Oxford World's Classics

Oxford World's Classics is an imprint of Oxford University Press. First established in 1901 by Grant Richards and purchased by OUP in 1906, this imprint publishes primarily dramatic and classic literature for students and the general public. Its competitors include Penguin Classics, Everyman's Library, and the Modern Library. Most titles include critical apparatus – usually, an introduction, bibliography, chronology, and explanatory notes – as is the case with Penguin Classics.[1]

Three different cover designs of the Oxford World's Classics series. From left to right: 1987, 1993, 2009.
World's Classics paperbacks were printed with minor variations in design and colour scheme.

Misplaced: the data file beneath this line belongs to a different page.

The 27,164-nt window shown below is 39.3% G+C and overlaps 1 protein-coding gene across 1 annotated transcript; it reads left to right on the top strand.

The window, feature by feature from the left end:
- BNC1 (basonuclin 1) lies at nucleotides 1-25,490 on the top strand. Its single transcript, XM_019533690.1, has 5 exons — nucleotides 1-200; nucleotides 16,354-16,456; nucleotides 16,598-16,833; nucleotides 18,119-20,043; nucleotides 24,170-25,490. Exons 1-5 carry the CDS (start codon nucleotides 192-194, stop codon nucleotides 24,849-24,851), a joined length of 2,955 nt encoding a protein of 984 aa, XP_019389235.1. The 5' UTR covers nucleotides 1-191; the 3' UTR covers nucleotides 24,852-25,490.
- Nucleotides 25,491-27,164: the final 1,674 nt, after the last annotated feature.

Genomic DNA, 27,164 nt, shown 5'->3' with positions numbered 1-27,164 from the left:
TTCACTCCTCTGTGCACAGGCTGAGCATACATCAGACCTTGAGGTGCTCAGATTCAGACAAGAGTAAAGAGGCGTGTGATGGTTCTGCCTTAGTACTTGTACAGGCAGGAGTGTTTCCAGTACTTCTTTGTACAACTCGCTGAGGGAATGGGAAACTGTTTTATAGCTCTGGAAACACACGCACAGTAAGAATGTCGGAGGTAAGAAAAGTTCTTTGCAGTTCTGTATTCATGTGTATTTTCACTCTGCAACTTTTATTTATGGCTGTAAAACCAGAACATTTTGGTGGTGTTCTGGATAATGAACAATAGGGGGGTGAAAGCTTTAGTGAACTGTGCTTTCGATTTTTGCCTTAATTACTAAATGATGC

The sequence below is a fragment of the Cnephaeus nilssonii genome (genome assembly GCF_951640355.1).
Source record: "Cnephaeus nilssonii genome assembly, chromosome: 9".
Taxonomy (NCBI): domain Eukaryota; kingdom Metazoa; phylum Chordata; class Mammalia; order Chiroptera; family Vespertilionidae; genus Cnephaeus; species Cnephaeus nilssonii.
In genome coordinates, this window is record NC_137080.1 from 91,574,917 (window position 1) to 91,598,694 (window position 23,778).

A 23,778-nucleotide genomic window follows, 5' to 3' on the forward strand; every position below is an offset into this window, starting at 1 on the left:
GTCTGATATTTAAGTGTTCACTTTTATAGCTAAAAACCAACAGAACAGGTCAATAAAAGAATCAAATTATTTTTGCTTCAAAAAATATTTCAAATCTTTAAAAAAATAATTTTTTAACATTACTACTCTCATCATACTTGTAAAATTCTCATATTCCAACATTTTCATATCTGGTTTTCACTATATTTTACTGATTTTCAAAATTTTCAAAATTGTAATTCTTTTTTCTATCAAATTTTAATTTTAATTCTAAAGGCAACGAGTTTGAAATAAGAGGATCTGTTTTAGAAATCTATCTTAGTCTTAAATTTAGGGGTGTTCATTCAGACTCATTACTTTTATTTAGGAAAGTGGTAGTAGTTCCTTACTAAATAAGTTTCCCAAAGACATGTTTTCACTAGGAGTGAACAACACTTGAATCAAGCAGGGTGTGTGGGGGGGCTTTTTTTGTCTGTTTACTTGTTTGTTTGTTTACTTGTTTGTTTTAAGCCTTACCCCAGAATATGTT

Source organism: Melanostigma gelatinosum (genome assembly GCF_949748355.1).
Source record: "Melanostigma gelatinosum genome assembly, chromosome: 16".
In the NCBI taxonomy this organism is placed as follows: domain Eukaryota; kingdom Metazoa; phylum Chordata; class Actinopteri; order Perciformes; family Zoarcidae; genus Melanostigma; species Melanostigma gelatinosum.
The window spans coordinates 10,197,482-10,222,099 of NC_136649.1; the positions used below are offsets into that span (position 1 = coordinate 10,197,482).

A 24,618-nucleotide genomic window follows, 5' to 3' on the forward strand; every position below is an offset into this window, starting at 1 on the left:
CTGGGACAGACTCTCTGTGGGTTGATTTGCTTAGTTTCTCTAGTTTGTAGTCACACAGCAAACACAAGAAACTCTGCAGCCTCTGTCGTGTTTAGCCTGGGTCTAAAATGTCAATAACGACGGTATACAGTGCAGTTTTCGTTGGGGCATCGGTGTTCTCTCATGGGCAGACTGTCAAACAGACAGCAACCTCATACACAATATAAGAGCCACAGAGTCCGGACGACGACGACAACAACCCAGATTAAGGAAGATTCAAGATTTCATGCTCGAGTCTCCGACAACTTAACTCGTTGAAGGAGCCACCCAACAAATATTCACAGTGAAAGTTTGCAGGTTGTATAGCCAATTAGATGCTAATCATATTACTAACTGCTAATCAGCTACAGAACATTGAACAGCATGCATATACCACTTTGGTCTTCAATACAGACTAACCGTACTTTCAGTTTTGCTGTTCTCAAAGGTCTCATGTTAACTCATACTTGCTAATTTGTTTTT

The cover of Giorgio Vasari's Lives of the Artists in the Oxford World's Classics series.


Grant RichardsEdit

The World's Classics imprint was created by London publisher Grant Richards in 1901.[2] Richards had an "ambitious publishing programme",[2] and this ambition led to the liquidation of Grant Richards in 1905. Henry Frowde, manager of the Oxford University Press, purchased the series in October 1905.

The Oxford World's Classics were classed as "the most famous works of the English Language"[3] and many volumes contained introductions by distinguished authors, such as T. S. Eliot and Virginia Woolf, among others.[4] The books were marketed as a cheap and accessible series for the general public to read some of the greatest works of literature:

“Cheaply and in little shelf space, the general reader can build up a library of those books, which, having become part of himself, he wishes now to make a part of his home.”[5]

World's Classics were first published as 'pocket-sized hardbacks'.[4]

Present dayEdit

In response to competition from Penguin, the series was relaunched in paperback format in 1980, with twenty-four initial titles.[6]